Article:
The Voynich script has not yet been translated.
The ‘interlinear transcription’ is a source where each character in the VMS alphabet is transcribed to our ‘Latin Alphabet’. But that text is still not deciphered.
The 25 letters in the EVA alphabet (EVA alfabet) are defined as:
Then there are an extended EVA characters and doodles: (for example, under Windows, &131; is ALT +0131 if you have the font installed).
The most common used characters are:
If we count the unique repetitive characters there are only about 22 or 23 (notice that k and z are actually the same character).
Many characters look ligatures (combined characters). But after inspection of all seperate characters with most obvious languages: Runes (Anglo Futharc, Younger Futhark, Danisch, Rok Runes, Stavesyle, Marcomanic Runes, Dalecarlian), Ogham, Hebrew, Yiddish, Arabic, , Greek, Latin languages (such as Italian, French, German, Norse, Danisch, Dutch, Spanisch Languages) i do find any convincing ligature for more than 2 characters.
The symbol are found as ligature on this Bronze Age Axe found at Gotland in Sweden.
The quincunx was originally a coin issued by the Roman Republic c. 211–200 BC.
Now mainly used as astrological symbol.
Also noted that the reversed symbol ‘v’ resembles a dowsing rod.
But hey, also the Korean (The Hangeul alphabet, see the hijeut) and Chinese have such a similar symbol 😉
In the VMS there are characters that are very specificly significant for the writing-language; if one could find the meaning or an resemblance on these, the remaining characters would then follow from that discovery. These signifant characters are:
It does not mean that these char’s are the most important, but this: if you would have found a language (not as numerals of course) or a (hand)written text that has 2 or more of the char’s form this row, it is very likely you found the entire VMS language.
If you want to see another match, have a look here, there you can see the 8 (a letter g) and the 9, being in medieval Welsh. There they also have the digraph LL and i hoped to see the EVA ‘k’ in the old Welsh, but unfortunately i did not find it. Anyway the Welsh use to much diacritics to resemble the VMS. Or do you see possibilities ?
Accidently, i also get 17 characters if i would take all char’s from f57v second circle which are repetitive, remove redundant char’s that are not actual in normal text, and then add the characters which are common used (a,b,g, i, n,o,q,s) in reserve: j). The totale Eva char’s are then: o l d r k m f t y a b g i n o q s and in reserve: j.
Of course i searched for ancient alphabets with 17 characters. There seems to be one named italian perinsula also known as the alphabet of Lugano (Lepontic). I researched it a bit and since Lugano is now in Switzerland, there are also two or three castles and there is a monastery. That monastery is Franciscan and has it’s own library. This old Franciscan (1535) monastery ‘Santa Maria del Bigorio‘ is now open for public (to pay their bills).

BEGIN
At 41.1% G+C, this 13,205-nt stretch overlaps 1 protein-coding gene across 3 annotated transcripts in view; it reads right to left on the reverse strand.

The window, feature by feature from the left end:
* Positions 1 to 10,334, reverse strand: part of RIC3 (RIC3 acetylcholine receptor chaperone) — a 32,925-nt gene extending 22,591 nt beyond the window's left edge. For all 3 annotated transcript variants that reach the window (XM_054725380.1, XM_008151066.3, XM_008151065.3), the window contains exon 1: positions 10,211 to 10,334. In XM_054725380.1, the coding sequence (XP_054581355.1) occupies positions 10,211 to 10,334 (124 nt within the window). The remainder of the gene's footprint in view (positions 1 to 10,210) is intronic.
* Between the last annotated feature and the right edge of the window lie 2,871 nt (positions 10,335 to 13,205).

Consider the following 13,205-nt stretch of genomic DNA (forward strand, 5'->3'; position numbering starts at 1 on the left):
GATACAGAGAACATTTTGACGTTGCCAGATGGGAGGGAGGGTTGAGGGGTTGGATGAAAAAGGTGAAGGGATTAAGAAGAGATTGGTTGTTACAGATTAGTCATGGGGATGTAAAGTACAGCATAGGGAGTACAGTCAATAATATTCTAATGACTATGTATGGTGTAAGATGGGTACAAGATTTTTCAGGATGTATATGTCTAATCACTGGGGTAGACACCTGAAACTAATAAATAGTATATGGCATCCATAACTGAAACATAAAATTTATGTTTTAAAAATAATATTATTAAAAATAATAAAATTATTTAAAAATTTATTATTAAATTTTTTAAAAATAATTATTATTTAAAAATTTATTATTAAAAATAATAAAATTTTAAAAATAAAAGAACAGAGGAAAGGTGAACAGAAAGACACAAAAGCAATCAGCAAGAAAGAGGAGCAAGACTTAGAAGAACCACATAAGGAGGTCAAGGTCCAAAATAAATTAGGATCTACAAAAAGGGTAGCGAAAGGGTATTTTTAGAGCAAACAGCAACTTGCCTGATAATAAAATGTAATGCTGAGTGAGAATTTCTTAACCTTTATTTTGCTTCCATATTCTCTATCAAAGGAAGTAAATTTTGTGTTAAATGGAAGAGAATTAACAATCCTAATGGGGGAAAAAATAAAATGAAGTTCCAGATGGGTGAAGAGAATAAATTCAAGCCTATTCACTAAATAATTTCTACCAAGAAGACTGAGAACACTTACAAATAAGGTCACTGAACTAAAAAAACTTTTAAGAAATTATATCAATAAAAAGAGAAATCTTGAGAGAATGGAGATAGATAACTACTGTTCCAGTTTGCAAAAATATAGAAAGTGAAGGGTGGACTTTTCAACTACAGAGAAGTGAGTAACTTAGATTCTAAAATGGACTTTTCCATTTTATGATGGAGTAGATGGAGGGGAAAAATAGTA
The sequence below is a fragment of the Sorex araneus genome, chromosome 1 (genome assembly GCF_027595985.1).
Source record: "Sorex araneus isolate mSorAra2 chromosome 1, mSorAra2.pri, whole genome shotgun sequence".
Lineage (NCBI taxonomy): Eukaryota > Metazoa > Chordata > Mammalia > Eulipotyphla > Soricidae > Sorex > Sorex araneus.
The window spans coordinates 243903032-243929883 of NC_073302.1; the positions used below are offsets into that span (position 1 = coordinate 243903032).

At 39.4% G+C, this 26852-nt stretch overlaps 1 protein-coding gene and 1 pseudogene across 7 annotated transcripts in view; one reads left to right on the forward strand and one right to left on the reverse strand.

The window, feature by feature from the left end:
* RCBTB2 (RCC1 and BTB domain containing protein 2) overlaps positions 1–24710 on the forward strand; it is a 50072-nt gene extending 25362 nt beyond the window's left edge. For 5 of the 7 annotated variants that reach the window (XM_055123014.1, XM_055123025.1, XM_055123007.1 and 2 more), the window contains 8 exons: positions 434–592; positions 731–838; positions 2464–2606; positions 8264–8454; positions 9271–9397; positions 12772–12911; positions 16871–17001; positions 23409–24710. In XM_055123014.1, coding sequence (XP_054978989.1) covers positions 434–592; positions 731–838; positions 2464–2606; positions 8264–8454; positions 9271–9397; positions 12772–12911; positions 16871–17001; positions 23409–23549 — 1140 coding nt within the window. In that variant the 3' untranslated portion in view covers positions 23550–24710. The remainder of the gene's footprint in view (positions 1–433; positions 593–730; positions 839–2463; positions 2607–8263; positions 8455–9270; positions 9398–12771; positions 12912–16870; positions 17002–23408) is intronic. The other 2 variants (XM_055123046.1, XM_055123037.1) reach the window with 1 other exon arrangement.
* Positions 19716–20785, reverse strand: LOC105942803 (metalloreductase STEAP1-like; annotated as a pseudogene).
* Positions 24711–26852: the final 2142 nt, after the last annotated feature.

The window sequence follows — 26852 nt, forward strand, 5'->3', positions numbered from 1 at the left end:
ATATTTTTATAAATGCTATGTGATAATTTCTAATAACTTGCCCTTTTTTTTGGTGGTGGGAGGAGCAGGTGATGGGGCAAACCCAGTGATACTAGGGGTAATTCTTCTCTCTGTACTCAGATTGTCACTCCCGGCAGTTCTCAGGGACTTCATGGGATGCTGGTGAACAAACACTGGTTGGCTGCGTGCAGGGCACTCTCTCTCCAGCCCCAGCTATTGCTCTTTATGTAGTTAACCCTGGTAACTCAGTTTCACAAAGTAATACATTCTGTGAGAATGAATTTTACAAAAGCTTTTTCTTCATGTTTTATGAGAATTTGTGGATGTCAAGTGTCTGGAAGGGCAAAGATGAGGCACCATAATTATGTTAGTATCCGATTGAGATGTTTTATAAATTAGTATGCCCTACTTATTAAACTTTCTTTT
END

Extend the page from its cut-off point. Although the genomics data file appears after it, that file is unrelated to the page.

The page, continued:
The Lepontic does not look at the VMS, and was in use between 550 en 110 BC.
The district of Lugano has 59 municipalities divided in 12 sub-districts, they call it circles themselves. ( 😉 but i think it has nothing to do with Ros2)
It is interesting about the languages:
The Lugano District has a population (as of December 2012) of 146,045 of which 11,397 speak German, 2,683 people speak French, 104,413 people speak Italian, and 184 people speak Romansh and 9,904 people speak another language.
Lugano is also the capital city of the district.
Cattedrale di San Lorenzo
Another famous ojbject is this cathedral. With 1 high tower. Building took place from 1118 till 1522. With very nice fresco’s and with some relics from the (Hebrew) saint John the Baptist.
Romansh is a descendant of the spoken Latin language of the Roman Empire, which replaced the Celtic and Raetic languages previously spoken in the area by the 5th century AD, though Romansh retains a small number of words from these languages. Romansh has also been heavily influenced by German in vocabulary and morphosyntax. The language gradually retreated to its current area over the centuries, being replaced by Alemannic and Bavarian dialects.
The earliest writing identified as Romansh dates from the 10th or 11th century.
After analysis 1, you will see that these are the most common letters used in the VMS:
the percentage is mentioned in the rows
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